Myanmar rejects int’l court’s right to Rohingya probe

Leroy Wright
September 10, 2018

Previously, Foreign Minister Retno Marsudi said she had contacted the Myanmar government in relation to the imprisonment of the journalists.

This photograph taken on September 12, 2017 shows Rohingya refugees arriving by boat at Shah Parir Dwip on the Bangladesh side of the Naf River after fleeing violence in Myanmar.

While Myanmar is not a member of The Hague-based court, Bangladesh is - and the cross-border nature of deportation was sufficient for jurisdiction, the ICC said in its ruling.

The International Criminal Court (ICC) flexed its muscles Thursday with its unprecedented ruling that it had the power to investigate the forced deportation of Rohingya to Bangladesh, even though Myanmar has not signed the statute underpinning the tribunal.

The pair were investigating the killing of 10 Rohingya Muslims at Inn Din village in northern Rakhine state as part of an offensive previous year by the Myanmar Army after Rohingya rebels launched a series of attacks on security posts in the region.

The move comes days after United Nations investigators called for an global investigation and prosecution of Myanmar's army chief and 5 other top military commanders for genocide, crimes against humanity and war crimes against the Rohingya.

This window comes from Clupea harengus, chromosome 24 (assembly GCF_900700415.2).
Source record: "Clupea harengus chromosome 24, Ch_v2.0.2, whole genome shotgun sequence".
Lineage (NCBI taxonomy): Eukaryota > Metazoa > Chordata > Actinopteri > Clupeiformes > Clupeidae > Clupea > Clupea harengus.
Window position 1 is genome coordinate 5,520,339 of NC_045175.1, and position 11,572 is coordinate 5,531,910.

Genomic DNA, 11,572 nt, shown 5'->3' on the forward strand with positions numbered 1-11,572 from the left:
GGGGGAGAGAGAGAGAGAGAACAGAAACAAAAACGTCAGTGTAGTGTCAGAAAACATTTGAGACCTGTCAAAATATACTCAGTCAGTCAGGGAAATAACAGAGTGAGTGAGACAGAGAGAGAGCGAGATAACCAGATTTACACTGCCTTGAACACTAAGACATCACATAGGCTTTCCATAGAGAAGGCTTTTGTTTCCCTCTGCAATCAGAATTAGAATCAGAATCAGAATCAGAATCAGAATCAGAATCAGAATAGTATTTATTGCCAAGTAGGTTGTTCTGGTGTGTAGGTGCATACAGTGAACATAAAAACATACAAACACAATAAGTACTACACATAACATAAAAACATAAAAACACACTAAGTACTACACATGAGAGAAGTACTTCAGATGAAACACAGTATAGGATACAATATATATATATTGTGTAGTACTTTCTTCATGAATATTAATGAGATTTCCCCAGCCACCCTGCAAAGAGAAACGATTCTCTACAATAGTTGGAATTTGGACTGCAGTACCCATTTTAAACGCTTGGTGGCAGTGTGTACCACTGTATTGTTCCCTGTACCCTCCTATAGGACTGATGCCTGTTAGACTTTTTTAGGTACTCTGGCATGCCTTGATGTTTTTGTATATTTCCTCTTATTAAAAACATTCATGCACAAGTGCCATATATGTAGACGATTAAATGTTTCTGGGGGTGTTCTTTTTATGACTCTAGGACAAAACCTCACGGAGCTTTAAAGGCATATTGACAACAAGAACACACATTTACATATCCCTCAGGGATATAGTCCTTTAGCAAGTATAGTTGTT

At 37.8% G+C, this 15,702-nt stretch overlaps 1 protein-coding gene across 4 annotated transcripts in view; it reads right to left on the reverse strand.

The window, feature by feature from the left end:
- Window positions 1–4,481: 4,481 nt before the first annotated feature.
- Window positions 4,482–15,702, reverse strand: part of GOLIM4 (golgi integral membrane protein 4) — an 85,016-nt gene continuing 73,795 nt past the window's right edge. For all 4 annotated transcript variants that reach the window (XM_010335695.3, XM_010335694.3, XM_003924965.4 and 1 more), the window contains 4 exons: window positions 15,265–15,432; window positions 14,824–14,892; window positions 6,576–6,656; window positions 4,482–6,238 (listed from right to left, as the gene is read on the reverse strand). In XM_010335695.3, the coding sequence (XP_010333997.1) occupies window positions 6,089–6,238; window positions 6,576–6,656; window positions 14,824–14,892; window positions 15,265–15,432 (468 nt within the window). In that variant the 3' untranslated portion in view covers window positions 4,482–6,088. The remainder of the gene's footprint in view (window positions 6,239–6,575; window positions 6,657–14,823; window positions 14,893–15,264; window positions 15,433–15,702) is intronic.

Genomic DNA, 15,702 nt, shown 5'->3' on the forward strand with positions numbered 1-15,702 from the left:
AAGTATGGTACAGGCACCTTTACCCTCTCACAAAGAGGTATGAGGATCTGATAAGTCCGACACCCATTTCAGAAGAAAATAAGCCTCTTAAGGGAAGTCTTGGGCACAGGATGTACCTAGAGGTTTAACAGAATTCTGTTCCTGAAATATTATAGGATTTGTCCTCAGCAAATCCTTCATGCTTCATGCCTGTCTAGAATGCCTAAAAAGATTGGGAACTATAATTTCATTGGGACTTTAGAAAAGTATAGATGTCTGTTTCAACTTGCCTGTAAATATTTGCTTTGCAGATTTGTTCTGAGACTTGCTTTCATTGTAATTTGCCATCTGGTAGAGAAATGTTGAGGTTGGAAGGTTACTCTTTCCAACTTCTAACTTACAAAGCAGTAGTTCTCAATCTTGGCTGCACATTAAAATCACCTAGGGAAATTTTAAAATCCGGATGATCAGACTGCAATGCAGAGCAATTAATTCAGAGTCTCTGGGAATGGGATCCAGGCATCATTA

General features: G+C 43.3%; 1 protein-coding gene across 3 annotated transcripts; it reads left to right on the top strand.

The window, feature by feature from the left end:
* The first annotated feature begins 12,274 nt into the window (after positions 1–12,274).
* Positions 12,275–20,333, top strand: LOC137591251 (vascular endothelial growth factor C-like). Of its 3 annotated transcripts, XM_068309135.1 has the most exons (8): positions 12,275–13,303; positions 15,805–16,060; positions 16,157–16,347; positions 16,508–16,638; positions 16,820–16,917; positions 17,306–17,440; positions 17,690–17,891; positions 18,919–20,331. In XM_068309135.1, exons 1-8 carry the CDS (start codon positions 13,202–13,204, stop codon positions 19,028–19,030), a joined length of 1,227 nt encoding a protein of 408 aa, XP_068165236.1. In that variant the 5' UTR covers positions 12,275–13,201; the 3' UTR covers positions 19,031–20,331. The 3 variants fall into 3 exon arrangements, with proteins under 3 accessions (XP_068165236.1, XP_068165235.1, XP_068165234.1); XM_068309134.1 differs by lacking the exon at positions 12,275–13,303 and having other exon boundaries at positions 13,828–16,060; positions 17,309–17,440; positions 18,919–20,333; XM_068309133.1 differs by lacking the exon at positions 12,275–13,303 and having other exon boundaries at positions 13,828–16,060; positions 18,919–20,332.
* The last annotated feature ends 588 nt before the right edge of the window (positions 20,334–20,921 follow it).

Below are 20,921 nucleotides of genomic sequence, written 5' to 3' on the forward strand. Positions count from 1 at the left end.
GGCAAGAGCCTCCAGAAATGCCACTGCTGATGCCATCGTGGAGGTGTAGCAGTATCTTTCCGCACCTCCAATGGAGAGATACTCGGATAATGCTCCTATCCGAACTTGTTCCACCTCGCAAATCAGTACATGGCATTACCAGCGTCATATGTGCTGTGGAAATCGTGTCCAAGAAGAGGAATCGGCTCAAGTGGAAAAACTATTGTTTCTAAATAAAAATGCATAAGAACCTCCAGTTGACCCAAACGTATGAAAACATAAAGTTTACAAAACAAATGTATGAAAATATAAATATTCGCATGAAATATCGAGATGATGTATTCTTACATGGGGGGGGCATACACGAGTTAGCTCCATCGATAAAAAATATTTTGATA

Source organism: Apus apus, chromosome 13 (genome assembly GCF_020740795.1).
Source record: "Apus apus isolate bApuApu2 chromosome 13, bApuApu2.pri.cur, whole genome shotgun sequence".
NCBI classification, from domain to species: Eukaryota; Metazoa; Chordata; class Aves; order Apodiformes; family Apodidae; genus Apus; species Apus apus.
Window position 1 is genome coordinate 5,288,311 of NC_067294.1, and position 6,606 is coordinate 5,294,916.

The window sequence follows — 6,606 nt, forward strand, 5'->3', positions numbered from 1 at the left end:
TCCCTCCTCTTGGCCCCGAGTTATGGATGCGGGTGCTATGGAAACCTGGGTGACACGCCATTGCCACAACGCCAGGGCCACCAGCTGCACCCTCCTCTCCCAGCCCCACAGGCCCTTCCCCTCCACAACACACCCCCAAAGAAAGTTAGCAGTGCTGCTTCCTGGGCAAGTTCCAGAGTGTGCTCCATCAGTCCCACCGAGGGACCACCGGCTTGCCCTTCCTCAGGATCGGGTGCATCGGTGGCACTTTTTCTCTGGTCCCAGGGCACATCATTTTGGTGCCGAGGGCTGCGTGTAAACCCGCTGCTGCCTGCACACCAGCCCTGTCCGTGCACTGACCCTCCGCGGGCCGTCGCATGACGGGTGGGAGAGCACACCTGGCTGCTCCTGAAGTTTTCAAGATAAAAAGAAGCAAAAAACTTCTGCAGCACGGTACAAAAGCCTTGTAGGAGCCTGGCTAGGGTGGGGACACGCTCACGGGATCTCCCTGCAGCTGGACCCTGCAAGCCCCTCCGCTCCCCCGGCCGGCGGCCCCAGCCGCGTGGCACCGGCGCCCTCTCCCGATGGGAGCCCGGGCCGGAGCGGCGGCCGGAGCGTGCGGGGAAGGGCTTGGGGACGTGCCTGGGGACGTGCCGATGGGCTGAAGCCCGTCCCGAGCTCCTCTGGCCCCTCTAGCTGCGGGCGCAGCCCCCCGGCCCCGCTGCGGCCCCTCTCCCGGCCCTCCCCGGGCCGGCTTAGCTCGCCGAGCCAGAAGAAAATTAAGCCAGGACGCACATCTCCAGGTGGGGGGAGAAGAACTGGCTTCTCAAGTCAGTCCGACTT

Myanmar has come under intense pressure in recent weeks over its crackdown on the Rohingya, a group it denies citizenship to.

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But across the border, Myanmar is outside its jurisdiction.

The ICC ruling followed worldwide outrage triggered by the sentencing on Monday of two Reuters news agency journalists - both Myanmar nationals - to seven years in jail under a draconian state secrets act.

If enough evidence is found, a full probe will be opened which could result in a trial.

Set up in 2002 in The Hague, the ICC acts to prosecute the worst abuses including genocide in places where national courts are unwilling or unable to act.

One legal expert said that this offered a new path, given that Myanmar refuses to cooperate in any investigation into the flights and the reported killings and mass rape of the Rohingya.

Last August, the Myanmar army started a brutal crackdown in Rakhine state, allegedly in response to attacks by the Arakan Rohingya Salvation Army on police posts and a military base.

An investigation into the Rohingya deportations would be the third for the ICC in Asia, which is already tentatively probing alleged crimes committed during the Philippines' so-called "war on drugs campaign" and the conflict in Afghanistan.

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